595 F.2d 914
William G. BARNHART, and George S. Barnhart, doing business
as W & G Associates, a partnership, Appellees,
DOLLAR RENT A CAR SYSTEMS, INC., Appellant.
United States Court of Appeals,
Argued Jan. 11, 1979.
Decided March 27, 1979.
Peter G. Loftus, Oliver, Price & Rhodes, Scranton, Pa., for appellees.
Theodore F. Schwartz, Barry S. Ginsburg, Clayton, Mo., Gilbert E. Petrina, Harrisburg, Pa., for appellant.
Before SEITZ, Chief Judge, and GIBBONS and HIGGINBOTHAM, Circuit Judges.
OPINION OF THE COURT
SEITZ, Chief Judge.
Defendant Dollar Rent A Car Systems, Inc., (Dollar) appeals from a judgment of $15,000 entered against it by the district court. Dollar contends only that the district court erred in refusing to reduce this judgment by $14,777.14 allegedly owed to Dollar by plaintiffs.
* Many of the essential facts in this case are uncontested. Late in 1975 plaintiffs William G. Barnhart and George S. Barnhart, doing business as W & G Associates, contacted Dollar about the possibility of opening a Dollar franchise at the Scranton/Wilkes-Barre Airport in Pennsylvania. During the ensuing negotiations, Dollar suggested that the Barnharts also take over the existing Dollar franchise at the Allentown/Bethlehem/Easton Airport in Pennsylvania.
On April 21, 1976, Dollar granted the Barnharts an option to enter into a franchise agreement for the two locations. On April 29, 1976, George Barnhart contacted Robert Pettinato, Chairman of the Scranton/Wilkes-Barre Airport Authority, and requested space in the terminal to open a Dollar franchise. Pettinato responded on May 12 that the request would be submitted at the next meeting of the Board, but that a similar request had been denied earlier due to a shortage of parking.
Nevertheless, on June 4, 1976, the Barnharts and Dollar entered into a licensing agreement covering both the Scranton location and the Allentown location. The standard-form contract provided, inter alia, that the Barnharts would indemnify Dollar for "any claims, demands, liabilities, suits, or expenses of any kind arising out of Licensee's Vehicle Renting Business." The agreement also included an addendum, signed by all parties, providing (1) that the entire contract was contingent upon Dollar "insuring (that) the concession rights will be obtained" at the Scranton/Wilkes-Barre Airport within 120 days of the signing of the agreement; (2) that the Barnharts would pay Dollar a total of $27,500 for the franchises, with $15,000 payable upon the signing of the agreement; and (3) that the Barnharts would take possession of the Allentown location no later than July 1, 1976. Pursuant to the addendum, the Barnharts advanced $15,000 to Dollar.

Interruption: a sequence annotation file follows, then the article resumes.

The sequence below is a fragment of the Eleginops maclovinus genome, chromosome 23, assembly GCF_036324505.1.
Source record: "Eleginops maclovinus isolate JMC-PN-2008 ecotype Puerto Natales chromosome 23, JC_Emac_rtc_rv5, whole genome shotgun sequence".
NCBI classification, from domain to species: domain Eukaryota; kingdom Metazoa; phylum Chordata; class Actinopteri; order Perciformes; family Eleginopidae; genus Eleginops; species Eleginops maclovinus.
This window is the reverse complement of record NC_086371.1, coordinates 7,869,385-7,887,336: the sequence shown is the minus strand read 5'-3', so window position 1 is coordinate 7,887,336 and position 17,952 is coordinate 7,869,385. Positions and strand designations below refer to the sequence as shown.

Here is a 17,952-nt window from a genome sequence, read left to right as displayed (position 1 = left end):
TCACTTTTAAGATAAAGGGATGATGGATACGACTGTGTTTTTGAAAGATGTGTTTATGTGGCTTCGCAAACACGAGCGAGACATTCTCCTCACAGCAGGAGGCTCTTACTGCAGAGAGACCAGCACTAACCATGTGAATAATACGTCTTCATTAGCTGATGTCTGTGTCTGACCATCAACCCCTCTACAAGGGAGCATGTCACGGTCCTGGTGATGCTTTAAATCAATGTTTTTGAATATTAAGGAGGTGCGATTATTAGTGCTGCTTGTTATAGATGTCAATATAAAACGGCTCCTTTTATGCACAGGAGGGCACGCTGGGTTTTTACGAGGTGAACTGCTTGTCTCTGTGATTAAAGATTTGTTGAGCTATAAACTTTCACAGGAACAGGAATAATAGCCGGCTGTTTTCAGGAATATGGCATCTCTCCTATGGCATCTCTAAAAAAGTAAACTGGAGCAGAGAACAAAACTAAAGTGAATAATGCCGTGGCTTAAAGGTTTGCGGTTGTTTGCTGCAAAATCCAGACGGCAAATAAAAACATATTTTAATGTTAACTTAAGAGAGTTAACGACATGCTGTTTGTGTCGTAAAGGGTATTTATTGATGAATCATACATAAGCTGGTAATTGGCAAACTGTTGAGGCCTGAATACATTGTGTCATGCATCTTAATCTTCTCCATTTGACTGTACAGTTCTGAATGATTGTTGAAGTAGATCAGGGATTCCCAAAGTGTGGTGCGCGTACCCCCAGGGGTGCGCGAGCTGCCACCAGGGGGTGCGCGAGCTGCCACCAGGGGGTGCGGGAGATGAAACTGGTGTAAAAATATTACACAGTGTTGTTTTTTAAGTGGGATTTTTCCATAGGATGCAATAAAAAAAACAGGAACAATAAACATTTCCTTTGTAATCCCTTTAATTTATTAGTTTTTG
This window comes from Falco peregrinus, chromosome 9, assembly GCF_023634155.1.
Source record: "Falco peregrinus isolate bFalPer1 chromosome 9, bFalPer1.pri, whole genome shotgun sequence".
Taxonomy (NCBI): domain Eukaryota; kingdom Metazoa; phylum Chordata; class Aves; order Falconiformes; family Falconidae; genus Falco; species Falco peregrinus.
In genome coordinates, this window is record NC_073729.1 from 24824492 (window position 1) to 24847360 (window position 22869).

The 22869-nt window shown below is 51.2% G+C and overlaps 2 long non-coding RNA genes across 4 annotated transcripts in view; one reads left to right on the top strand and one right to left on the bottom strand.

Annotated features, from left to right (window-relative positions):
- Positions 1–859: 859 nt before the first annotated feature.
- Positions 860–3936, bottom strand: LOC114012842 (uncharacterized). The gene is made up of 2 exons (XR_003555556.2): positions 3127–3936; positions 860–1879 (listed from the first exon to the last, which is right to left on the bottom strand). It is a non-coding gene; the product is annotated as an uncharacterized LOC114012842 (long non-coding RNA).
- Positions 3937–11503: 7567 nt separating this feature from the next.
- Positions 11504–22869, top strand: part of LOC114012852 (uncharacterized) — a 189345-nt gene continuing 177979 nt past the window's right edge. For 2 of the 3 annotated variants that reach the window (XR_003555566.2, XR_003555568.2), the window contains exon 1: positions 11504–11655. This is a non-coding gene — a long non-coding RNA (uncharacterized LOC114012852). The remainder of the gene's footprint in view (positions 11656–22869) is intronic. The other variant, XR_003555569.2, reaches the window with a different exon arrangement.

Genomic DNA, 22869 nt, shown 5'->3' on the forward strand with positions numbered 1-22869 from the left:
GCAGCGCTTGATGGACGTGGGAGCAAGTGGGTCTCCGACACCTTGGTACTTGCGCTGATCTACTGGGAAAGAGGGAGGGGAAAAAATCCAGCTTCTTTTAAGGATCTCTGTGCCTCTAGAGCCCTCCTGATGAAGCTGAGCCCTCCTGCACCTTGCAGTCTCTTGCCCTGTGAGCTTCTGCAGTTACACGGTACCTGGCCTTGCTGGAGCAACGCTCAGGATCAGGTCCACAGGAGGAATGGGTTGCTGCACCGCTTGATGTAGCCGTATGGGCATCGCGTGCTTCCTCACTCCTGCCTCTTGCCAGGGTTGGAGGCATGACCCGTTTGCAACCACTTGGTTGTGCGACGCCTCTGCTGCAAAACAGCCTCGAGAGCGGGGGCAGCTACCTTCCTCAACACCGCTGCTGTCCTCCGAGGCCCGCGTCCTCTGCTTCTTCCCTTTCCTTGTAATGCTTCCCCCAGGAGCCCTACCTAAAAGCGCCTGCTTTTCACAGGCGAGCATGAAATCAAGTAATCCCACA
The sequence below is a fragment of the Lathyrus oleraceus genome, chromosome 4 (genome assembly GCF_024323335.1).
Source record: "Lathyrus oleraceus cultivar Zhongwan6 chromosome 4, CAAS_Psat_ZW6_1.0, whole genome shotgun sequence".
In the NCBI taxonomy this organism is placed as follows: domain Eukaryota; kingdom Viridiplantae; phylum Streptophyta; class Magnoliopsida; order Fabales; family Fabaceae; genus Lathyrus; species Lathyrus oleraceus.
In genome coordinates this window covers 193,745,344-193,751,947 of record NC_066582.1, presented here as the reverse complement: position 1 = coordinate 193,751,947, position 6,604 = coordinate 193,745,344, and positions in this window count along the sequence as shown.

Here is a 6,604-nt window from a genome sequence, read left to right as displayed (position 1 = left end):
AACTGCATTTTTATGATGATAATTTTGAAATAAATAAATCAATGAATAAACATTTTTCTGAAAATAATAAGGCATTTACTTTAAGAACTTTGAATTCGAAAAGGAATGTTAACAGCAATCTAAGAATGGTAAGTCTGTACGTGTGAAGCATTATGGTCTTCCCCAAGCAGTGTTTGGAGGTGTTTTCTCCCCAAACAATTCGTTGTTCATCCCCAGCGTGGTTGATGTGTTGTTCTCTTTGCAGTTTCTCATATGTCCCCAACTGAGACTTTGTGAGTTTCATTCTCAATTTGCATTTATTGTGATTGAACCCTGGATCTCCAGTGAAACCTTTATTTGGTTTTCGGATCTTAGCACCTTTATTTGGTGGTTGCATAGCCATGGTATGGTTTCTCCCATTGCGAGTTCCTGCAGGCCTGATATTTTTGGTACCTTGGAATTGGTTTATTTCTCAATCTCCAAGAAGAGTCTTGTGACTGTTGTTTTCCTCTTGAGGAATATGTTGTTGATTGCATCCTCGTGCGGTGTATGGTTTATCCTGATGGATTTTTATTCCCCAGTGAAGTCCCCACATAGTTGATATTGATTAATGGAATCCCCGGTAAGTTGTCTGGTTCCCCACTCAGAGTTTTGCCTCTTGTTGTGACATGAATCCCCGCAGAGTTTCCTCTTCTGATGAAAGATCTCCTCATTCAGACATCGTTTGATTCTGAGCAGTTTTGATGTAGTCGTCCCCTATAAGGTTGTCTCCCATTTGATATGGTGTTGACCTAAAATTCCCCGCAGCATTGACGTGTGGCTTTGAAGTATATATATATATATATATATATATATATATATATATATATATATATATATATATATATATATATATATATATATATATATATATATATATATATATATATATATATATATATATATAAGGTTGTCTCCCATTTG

On June 17, 1976, Gary L. Paxton, Dollar's representative, and George Barnhart met with James P. Flannery, the manager of the Scranton/Wilkes-Barre Airport. During a tour of the facilities, Flannery explained that the terminal could not accommodate another tenant at that time. He asserted, however, that a planned expansion of the baggage-claim area would open adequate space for an additional rent-a-car franchise. Paxton testified at trial that he (Paxton) pulled Barnhart aside and discussed the possibility of delaying the opening of the Scranton franchise until the new area was completed, perhaps as late as the spring of 1977. Barnhart allegedly agreed, noting that he could gain valuable experience in Allentown before opening in Scranton. According to Barnhart, however, neither Paxton nor Flannery mentioned any timetable for the proposed expansion, leaving Barnhart with the impression that Paxton still intended to obtain space by October 2, 1976, the end of the 120-day period.
On June 21, 1976, Paxton wrote to Flannery and, "(p)er our discussion," formally requested space for a rent-a-car counter "upon beneficial occupancy of your expanded baggage claim area." The Barnharts received a copy of this letter and made no objection to the request on their behalf.
In late June the Barnharts received a call from Woody Francis, a Dollar official, reminding them that they had to move into the Allentown Airport by July 1. Francis told the Barnharts that other people had expressed an interest in the Allentown franchise. The Barnharts confirmed their intention to operate the Allentown franchise and took possession of Dollar's counter at that airport on July 1, 1976. Their employees answered the phone and took out-of-town reservations. They were unable to offer automobiles for hire because of an inability to insure their operation. Under the lease with the airport authority, Dollar had assumed primary liability for any rent payable for the counter. During their occupancy, the Barnharts paid no rent to either Dollar or the airport authority.
On August 4, 1976, Flannery wrote to George Barnhart in response to Paxton's letter of June 21. Flannery again noted that the present terminal at Scranton could not accommodate Dollar. He informed Barnhart that the Airport Board had decided to table Dollar's application for space until completion of the new baggage-claim area, estimated to take seven to nine months. Flannery asserted, however, that the application "probably will be favorably considered" at that time.